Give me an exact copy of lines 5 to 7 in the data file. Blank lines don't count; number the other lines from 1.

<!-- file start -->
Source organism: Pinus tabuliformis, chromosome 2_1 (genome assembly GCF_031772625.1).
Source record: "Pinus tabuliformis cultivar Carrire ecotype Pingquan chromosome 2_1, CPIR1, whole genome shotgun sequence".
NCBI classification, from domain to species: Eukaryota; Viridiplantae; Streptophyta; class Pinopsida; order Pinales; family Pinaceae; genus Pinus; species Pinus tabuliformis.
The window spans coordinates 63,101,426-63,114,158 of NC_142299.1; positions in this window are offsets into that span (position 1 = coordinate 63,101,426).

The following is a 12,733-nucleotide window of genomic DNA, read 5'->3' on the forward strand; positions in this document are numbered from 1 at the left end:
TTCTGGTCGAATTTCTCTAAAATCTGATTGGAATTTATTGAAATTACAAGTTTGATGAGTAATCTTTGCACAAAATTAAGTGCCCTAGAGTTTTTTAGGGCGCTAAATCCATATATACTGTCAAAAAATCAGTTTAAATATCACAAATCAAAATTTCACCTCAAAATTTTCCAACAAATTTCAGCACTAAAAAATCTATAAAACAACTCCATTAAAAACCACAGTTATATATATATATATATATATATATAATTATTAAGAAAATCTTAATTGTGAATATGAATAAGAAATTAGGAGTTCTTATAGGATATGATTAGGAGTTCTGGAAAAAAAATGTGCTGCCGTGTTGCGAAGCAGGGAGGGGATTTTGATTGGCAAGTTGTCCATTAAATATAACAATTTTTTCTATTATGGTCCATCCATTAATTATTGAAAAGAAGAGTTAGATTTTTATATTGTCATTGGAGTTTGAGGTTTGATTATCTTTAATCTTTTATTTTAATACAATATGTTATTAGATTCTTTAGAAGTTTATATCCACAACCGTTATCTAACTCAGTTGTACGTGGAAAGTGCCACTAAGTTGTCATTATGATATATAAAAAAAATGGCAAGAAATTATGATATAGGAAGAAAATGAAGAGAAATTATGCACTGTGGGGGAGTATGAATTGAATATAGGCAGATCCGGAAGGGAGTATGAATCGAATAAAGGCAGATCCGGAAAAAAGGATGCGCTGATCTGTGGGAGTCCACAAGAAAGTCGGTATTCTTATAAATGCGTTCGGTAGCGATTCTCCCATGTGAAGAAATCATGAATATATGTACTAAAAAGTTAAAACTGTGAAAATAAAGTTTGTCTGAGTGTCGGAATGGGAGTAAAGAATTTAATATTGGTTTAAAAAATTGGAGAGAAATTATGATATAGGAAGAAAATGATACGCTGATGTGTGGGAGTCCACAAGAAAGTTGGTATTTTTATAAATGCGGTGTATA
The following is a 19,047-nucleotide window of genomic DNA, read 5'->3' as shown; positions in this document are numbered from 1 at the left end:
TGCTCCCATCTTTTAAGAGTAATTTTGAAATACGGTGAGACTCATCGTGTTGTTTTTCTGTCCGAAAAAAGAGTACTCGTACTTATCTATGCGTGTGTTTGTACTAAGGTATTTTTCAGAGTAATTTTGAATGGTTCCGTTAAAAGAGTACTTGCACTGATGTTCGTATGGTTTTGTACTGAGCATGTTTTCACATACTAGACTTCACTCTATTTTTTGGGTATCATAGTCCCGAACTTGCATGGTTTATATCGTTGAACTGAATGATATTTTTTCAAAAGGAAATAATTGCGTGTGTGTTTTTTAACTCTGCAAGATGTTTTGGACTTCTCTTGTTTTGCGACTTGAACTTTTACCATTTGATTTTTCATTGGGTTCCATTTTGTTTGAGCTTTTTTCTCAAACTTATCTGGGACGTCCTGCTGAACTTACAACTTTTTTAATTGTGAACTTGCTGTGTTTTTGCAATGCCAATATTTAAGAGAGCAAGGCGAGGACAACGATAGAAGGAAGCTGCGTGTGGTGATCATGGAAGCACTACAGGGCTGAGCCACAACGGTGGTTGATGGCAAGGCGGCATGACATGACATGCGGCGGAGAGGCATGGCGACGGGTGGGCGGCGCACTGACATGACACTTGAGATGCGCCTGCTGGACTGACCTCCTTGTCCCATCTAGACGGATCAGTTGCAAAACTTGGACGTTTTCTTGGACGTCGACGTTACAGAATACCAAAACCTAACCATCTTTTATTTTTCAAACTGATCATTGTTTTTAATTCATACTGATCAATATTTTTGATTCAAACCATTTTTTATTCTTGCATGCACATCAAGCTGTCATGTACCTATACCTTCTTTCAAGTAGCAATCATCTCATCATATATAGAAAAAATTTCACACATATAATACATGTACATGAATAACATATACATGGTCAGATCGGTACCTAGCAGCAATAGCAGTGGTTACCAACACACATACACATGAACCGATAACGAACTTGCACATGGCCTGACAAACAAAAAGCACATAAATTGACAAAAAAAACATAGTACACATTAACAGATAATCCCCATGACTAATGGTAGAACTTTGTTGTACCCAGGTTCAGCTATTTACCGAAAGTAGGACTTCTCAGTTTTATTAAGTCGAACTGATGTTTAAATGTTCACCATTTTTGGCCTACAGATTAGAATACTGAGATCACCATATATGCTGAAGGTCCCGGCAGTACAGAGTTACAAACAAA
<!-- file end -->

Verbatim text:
The following is a 12,733-nucleotide window of genomic DNA, read 5'->3' on the forward strand; positions in this document are numbered from 1 at the left end:
TTCTGGTCGAATTTCTCTAAAATCTGATTGGAATTTATTGAAATTACAAGTTTGATGAGTAATCTTTGCACAAAATTAAGTGCCCTAGAGTTTTTTAGGGCGCTAAATCCATATATACTGTCAAAAAATCAGTTTAAATATCACAAATCAAAATTTCACCTCAAAATTTTCCAACAAATTTCAGCACTAAAAAATCTATAAAACAACTCCATTAAAAACCACAGTTATATATATATATATATATATATATAATTATTAAGAAAATCTTAATTGTGAATATGAATAAGAAATTAGGAGTTCTTATAGGATATGATTAGGAGTTCTGGAAAAAAAATGTGCTGCCGTGTTGCGAAGCAGGGAGGGGATTTTGATTGGCAAGTTGTCCATTAAATATAACAATTTTTTCTATTATGGTCCATCCATTAATTATTGAAAAGAAGAGTTAGATTTTTATATTGTCATTGGAGTTTGAGGTTTGATTATCTTTAATCTTTTATTTTAATACAATATGTTATTAGATTCTTTAGAAGTTTATATCCACAACCGTTATCTAACTCAGTTGTACGTGGAAAGTGCCACTAAGTTGTCATTATGATATATAAAAAAAATGGCAAGAAATTATGATATAGGAAGAAAATGAAGAGAAATTATGCACTGTGGGGGAGTATGAATTGAATATAGGCAGATCCGGAAGGGAGTATGAATCGAATAAAGGCAGATCCGGAAAAAAGGATGCGCTGATCTGTGGGAGTCCACAAGAAAGTCGGTATTCTTATAAATGCGTTCGGTAGCGATTCTCCCATGTGAAGAAATCATGAATATATGTACTAAAAAGTTAAAACTGTGAAAATAAAGTTTGTCTGAGTGTCGGAATGGGAGTAAAGAATTTAATATTGGTTTAAAAAATTGGAGAGAAATTATGATATAGGAAGAAAATGATACGCTGATGTGTGGGAGTCCACAAGAAAGTTGGTATTTTTATAAATGCGGTGTATA
The following is a 19,047-nucleotide window of genomic DNA, read 5'->3' as shown; positions in this document are numbered from 1 at the left end: